OXFORD City Council is to undertake the first review of ‘one of the country’s most important conservation areas’ in nearly 50 years.

An eight-week public consultation is set to open this Monday of the Oxford Central Conservation Area, which covers the historic core of the city.

The ‘long overdue’ appraisal aims to find out what city residents think is most important to be preserved, but could also ‘identify a site for redevelopment’ in the heart of Oxford.

Oxford Civic Society and Oxford Preservation Trust have welcomed the move, while a leader councillor has said that ‘decisions about alterations, development and demolition’ will be informed by the appraisal.

It comes after two towers were recently granted permission despite breaching the city council's height limit which is also aimed at conserving the historic appearance of the centre.

Oxford Central Conservation area was designated in 1971 but a comprehensive and holistic appraisal has not been undertaken since, because of the project’s complexity, the council say.

That authority said it would like to hear from the public about ‘what makes Oxford’s central area special’, saying the appraisal ‘seeks to describe and map’ the area and to 'inform everyone involved in the planning process’ as the council draws up its new local plan for development.

A spokesman said that the appraisal also fitted with the complementary Vision 2050, and that the assessment would allow it to make ‘informed proposals for the future management’ of the area, to ensure that its character and appearance were not harmed.

Design consultants from Alan Baxter Associates have been helping the council with a ‘huge draft document’ since April, and the public are now being asked to help ‘refine’ it.

Oxford Civic Society president Sir Clive Booth said: “We welcome this ambitious project. The central conservation area covers the large area bounded by the University Parks, Magdalen Bridge, the Thames and Walton Street. If you care about the future of our wonderful city, this is a golden opportunity to get involved – say what you think about the central area, what’s good and what needs improving.”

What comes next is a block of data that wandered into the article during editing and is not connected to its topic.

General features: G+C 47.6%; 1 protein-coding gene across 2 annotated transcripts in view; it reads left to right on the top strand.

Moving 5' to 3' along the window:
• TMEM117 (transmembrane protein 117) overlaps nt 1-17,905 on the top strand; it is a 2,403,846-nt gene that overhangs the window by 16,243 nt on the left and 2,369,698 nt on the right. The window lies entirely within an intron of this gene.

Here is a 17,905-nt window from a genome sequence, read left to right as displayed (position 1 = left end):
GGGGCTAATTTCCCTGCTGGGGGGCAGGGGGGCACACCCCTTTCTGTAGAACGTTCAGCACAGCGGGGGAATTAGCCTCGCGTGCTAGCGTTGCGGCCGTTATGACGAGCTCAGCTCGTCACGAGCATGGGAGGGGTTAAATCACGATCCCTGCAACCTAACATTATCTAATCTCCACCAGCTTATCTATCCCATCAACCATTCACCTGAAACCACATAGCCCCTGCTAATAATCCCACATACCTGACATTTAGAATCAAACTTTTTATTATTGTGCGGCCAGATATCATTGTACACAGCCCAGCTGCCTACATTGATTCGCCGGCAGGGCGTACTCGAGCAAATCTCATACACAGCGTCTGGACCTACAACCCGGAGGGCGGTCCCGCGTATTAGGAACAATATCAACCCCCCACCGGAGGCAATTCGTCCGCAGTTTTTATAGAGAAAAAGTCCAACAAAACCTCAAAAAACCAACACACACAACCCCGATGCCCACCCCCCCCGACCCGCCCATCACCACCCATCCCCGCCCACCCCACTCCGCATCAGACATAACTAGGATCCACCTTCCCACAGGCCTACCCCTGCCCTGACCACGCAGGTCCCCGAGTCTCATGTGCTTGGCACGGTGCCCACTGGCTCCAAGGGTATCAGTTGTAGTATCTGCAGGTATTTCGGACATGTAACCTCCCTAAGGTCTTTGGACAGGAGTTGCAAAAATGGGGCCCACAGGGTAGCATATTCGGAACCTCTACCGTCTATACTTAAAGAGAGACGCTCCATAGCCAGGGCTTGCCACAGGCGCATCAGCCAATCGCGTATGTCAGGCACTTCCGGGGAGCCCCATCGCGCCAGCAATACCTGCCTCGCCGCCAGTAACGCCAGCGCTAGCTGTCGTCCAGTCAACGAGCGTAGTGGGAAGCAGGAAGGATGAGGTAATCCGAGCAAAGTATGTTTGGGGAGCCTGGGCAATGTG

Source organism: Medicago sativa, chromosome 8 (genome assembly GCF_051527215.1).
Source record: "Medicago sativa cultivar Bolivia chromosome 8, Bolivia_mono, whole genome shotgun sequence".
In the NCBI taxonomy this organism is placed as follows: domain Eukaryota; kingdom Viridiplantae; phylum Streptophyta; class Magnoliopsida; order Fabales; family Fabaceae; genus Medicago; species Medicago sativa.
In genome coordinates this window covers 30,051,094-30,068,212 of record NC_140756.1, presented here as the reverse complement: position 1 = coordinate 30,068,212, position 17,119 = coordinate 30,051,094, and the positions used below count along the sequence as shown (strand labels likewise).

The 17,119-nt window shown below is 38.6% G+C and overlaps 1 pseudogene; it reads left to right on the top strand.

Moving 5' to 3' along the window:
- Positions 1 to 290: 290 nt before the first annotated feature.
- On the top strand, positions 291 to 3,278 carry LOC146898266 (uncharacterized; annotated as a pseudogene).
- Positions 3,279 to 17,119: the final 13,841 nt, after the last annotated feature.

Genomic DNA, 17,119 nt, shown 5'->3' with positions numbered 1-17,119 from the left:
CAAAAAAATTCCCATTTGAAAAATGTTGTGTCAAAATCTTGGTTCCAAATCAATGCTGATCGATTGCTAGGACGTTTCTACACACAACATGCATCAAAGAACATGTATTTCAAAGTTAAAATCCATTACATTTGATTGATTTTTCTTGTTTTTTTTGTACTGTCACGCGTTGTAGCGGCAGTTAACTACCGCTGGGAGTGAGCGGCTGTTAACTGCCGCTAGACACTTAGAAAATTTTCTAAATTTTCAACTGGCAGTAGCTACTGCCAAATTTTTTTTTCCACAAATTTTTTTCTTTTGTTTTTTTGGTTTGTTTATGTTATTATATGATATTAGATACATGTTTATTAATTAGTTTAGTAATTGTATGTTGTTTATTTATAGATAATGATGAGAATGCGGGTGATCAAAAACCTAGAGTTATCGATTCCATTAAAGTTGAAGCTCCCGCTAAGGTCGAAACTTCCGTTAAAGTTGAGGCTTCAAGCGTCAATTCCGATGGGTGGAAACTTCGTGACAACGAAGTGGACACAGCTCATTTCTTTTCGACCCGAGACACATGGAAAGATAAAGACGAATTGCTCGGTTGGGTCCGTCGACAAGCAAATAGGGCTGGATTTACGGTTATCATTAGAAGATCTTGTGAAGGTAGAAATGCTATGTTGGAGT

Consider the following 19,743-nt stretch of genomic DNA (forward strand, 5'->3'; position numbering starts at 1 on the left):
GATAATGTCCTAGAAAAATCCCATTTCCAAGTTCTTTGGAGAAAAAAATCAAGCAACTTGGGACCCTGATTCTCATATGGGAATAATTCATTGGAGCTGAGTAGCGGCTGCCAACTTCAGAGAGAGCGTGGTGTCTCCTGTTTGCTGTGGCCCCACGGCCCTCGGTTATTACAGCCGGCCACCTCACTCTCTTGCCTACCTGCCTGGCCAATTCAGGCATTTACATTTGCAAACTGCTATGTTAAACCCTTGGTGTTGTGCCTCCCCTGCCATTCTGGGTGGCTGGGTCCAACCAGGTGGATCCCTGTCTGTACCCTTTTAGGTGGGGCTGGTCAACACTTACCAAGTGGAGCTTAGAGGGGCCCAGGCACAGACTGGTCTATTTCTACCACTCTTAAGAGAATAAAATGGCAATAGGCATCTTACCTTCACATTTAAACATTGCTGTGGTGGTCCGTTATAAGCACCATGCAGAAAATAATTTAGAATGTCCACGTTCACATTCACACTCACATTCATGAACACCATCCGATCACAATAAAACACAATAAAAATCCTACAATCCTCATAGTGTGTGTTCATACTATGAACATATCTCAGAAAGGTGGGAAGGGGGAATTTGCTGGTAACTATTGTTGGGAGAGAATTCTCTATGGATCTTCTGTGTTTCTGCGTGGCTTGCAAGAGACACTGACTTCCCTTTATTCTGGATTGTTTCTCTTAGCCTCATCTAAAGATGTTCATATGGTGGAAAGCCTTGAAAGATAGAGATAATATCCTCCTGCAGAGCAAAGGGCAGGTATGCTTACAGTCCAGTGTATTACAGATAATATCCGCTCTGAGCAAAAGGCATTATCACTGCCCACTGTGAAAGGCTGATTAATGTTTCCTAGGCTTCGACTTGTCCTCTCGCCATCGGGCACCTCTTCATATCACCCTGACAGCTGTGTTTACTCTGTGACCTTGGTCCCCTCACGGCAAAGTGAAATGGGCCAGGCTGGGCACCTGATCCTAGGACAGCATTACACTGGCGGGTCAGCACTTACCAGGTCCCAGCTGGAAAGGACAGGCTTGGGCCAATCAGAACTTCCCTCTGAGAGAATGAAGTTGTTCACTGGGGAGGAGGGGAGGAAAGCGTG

National legislation defines a conservation area as an area of special architectural or historic interest, the character or appearance of which makes it desirable to preserve or enhance.

A conservation area appraisal is an objective analysis of the elements which together define the area’s special architectural or historic interest.

Mr Booth continued: “It’s very broad. We are talking about the experience of people as they walk around the city. (Things to look out for are) the height of buildings and the tendency of the university to build high towers.

“Preservation is less of a concern, we have protection from listed buildings and the like. I think that the feel of some of the smaller streets – that sense we have of being a historic city – is valuable.

“The most important thing will not be what we want to preserve – it's areas which have been allowed to decline... Market Street is a good example.”

The city council's board member for planning Alex Hollingsworth added: “The centre of Oxford is one of the most important conservation areas in the country, with its concentration of buildings and history in a small space. It is also a large part of the city where people live, work and visit. It has evolved over hundreds of years and will continue to adapt in the future.

“This assessment will help to record what is special about the area and allow the council to make informed proposals for its future management, to ensure that its character and appearance are not harmed.

“Decisions about alterations, development and demolition will be informed by this appraisal.”

A second phase of the project will deal with detailed street analysis and prepare a management plan, according to the council.

Oxford Preservation Trust director Debbie Dance said her group also welcomed the appraisal and was looking forward to seeing more detail.

She went on: “It’s our understanding that the city are doing a separate appraisal that feeds into another study on high buildings and we will need to make sure that this all jigsaws together.

“The city have been talking about this for a long time… It’s only the centre that hasn’t got an appraisal.”

Oxford University said it was "unable to comment until it had seen the consultation papers".

Similar projects have already been undertaken across the city, with the North Oxford Victorian Suburb Conservation Area appraisal being launched in 2017.

To comment on the appraisal, visit the council’s website from Monday, email heritage@oxford.gov.uk or meet the project team at Oxford Town Hall during Oxford Open Doors on Saturday, September 8 and Saturday, October 20, from 10am to 2pm.

The consultation closes on Friday, October 26.